Thursday, December 22, 2011

Hobo With a Shotgun

Imagine a world ruled entirely by chaos. A world where pedophiles, dressed in Santa suits, openly prey on young children; where deranged crime lords snort fistfuls of cocaine and slaughter and/or maim at will and where justice is meted out by a rambling shambling hobo armed with poor hygiene, a shotgun and, apparently, unlimited ammunition. If you can picture that, then perhaps you understand a fraction of this movie's madness. Hobo With a Shotgun quickly finds your tolerance level for senseless violence and nauseating gore and spends the rest of its runtime gleefully crossing that line over and over and over again.

In 2007, Quentin Tarantino and Robert Rodriguez came together to create the three hour, double feature Grindhouse. Though the movies themselves was at best uninspired and at worst flat out-dull (I'm looking at you Death Proof), the false trailers which bridged the two features were easily the highlights of the film. Robert Rodriguez went on to make a film of Machete, starring the pock-marked grimace of Danny Trejo. While he was more successful there in recalling the gloriously OTT (over the top) tradition of 1970s grindhouse films, after a while it still felt like nothing more than a tired retread.

Enter Hobo With a Shotgun, the cellulite equivalent of a kick in the mouth. Within the first 10 minutes, as the hobo first wanders into town, we witness a man having his head ripped off by a car, after which a stripper revels gloriously in his still spouting blood. We see two men beating each other to within an inch of their lives, all at the behest of a man with a movie camera, who cheers them on with promises of payment. To continue to describe the depraved depths this film plumbs would spoil its one asset... the spectacle, but it suffices to say that this is merely the tip of the iceberg. Be warned, this film is not for the faint of heart or pure of spirit.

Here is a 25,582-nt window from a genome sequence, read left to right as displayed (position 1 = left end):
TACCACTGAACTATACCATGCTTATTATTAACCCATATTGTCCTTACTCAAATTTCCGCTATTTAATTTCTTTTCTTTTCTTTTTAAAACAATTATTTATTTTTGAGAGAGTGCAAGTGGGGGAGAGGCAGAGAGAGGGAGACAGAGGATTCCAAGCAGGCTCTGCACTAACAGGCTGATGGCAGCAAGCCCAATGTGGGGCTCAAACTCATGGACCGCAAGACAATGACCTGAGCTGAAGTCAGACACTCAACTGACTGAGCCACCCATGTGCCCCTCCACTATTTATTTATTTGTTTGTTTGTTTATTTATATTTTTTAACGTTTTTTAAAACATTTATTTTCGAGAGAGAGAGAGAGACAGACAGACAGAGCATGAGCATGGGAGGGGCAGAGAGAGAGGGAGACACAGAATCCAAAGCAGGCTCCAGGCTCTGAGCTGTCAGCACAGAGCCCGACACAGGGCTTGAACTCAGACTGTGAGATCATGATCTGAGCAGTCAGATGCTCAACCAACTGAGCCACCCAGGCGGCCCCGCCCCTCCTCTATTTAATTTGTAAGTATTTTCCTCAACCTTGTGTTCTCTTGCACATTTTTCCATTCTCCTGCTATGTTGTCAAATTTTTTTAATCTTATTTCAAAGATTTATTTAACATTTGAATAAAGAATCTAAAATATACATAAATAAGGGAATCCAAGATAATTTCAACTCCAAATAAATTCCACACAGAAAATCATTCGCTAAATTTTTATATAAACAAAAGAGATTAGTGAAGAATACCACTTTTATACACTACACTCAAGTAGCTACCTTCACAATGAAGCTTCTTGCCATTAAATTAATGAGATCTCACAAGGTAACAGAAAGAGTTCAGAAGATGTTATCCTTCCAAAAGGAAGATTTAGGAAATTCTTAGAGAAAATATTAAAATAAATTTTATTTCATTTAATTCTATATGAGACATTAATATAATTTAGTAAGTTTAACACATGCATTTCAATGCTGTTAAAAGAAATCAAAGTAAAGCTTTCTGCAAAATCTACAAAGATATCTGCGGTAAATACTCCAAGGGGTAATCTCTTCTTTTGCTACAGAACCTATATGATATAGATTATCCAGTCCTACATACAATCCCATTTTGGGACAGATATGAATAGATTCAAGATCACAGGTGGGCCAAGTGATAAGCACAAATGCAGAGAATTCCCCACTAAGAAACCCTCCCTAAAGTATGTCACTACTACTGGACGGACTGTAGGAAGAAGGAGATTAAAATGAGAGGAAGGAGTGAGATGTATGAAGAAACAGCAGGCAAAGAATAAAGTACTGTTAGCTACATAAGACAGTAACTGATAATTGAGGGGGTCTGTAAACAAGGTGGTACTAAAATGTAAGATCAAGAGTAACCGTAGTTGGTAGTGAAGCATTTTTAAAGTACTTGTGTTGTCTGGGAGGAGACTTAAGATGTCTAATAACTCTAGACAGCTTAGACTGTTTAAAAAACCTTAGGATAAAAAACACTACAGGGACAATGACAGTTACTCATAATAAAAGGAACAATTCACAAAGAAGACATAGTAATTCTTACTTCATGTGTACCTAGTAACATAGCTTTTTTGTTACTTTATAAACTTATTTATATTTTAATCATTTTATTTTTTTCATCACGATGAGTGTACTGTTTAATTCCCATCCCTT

Rutger Hauer: The very picture of mental health

Rutger Hauer's performance as the titular hobo is the center of this energetic, gory production and the success of the project largely rests on his bedraggled shoulders. As a testament to his talents as an actor, he is mostly successful. Hauer deftly avoids taking his role as the shotgun toting, change grubbing hobo too seriously while also refraining from succumbing to the hammy madness of the many talentless actors who surround him (or, if they're able to act, they're certainly not trying to here). When the movie takes a rare pause for breath at a maternity ward, Hauer imbues a monologue he delivers to a screeching horde of babies with real pathos. You may not know where this hobo came from, or how he came to this end, but at that moment the tragedy of his character is quite palpable... becoming a "hobo with a shotgun" was the only option left open to him when faced with the grave sickness of the world he inhabits.  He also tackles the corniest lines with utmost conviction, but understands this movie for what it is: a vehicle for delivering the audience from one blood-soaked set piece to another. As such, he never lets his performance take center stage from these scenes, which are the undeniable star of the show.

And who to thank for the effectiveness of this senseless carnage but the director, Jason Eisener? Well aware of the simple, blood-soaked needs of the grindhouse genre, Eisener's camera is as frenetic and chaotic as the movie itself. The colors of this movie are lustrous and overbearing, but without ever becoming cartoonish à la the blood fountains of Kill Bill. Not that the movie is realistic in any way--some characters persevere through injuries which should have killed them based on the shock alone--but each scene manages to unsettle the viewer even further. Rather than washing over us like so much lurid poetry, every act of violence bludgeons the audience into a stunned silence, or forces uncomfortable laughter. Whether that's a good or bad thing I suppose depends on the proclivities, and perversity, of the viewer. One thing is for certain, watching Hobo is like taking a car-ride to hell... and we're all riding shotgun.

Gleenneen16's rating: **1/2/*****

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